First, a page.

• For eliminating the life-determining and high stakes nature of Board examinations, the draft calls for changes like allowing students to sit for the examination twice in any given school year.
  • A shift to a modular approach in which a student is able to sit for the Board exam in a range of subjects across eight semesters.

Governance of Schools

Decentralization the operation, regulation and policy-making related to school education which is currently vested with the Department of School Education with three separate bodies:

  • Policy-making by a Rashtriya Shiksha Aayog (Education Commission at the national level, headed by the PM).
  • Operations by the Department of School Education.
  • Regulation by an independent State School Regulatory Authority or SSRA in each state, which will set basic and uniform standards for both public and private schools; academic matters, including standard setting and curriculum.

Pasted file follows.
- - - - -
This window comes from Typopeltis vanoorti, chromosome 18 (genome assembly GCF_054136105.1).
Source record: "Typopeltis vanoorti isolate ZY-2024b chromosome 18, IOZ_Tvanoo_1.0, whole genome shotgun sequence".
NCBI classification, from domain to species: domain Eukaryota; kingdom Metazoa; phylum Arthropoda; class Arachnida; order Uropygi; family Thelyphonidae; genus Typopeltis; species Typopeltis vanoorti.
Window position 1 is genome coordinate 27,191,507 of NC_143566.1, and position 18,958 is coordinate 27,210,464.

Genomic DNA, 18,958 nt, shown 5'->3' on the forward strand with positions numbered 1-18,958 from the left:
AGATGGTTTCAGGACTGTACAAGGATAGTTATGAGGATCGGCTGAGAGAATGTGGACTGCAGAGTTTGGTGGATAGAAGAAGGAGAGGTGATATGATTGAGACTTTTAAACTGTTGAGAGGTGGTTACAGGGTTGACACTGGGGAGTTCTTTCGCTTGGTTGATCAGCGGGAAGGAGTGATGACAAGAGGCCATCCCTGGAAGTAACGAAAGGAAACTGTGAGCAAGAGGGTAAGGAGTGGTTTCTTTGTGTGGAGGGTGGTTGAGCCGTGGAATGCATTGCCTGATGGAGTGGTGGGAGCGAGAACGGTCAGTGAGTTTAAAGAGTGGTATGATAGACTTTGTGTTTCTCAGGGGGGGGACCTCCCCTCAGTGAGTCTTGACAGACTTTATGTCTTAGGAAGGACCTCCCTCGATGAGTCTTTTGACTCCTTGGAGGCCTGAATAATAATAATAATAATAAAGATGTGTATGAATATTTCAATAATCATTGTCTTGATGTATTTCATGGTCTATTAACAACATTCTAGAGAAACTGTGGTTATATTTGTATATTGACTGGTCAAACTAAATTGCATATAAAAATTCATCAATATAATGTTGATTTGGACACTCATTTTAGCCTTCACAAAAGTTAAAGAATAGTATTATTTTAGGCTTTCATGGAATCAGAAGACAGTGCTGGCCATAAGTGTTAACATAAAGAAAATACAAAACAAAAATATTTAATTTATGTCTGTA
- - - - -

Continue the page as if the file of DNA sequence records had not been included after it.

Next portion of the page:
School management committees or SMCs be set up in private schools similar to the ones operating in government schools.

The percentage of increase in fees be decided by SSRA for every three-year period based on inflation.

Private schools should not use the word public in their names in any communication, documentation or declaration of status.

Right to Education Act

  • A detailed review and subsequent amendment of the RTE Act for extension downwards to include up to three years of early childhood education prior to Grade 1, and upwards to include Grades 11 and 12.
  • Review of Clause 12(1)(c) which provides for mandatory 25% reservation for economically weaker section students in private schools in the wake of its alleged misuse.

Other Recommendations

  • Early vocational exposure of various livelihoods (gardening, pottery, electric work, etc) will be taught at Foundational and Elementary levels to impart basic knowledge.
  • Students progress throughout school should be mapped regularly through state census examination in Grades 3, 5, and 8 and not just at the end of Grades 10 and 12.
  • Teachers must not be engaged in time-consuming, non-teaching work such as electioneering and cooking of midday meals.
  • Para-teacher (Shikshakarmi, Shiksha-Mitra, etc) systems to be stopped by 2022.
  • All schools will be accredited as per the School Quality Assessment and Accreditation Framework.

The draft policy has been placed in the public domain for feedback and suggestions.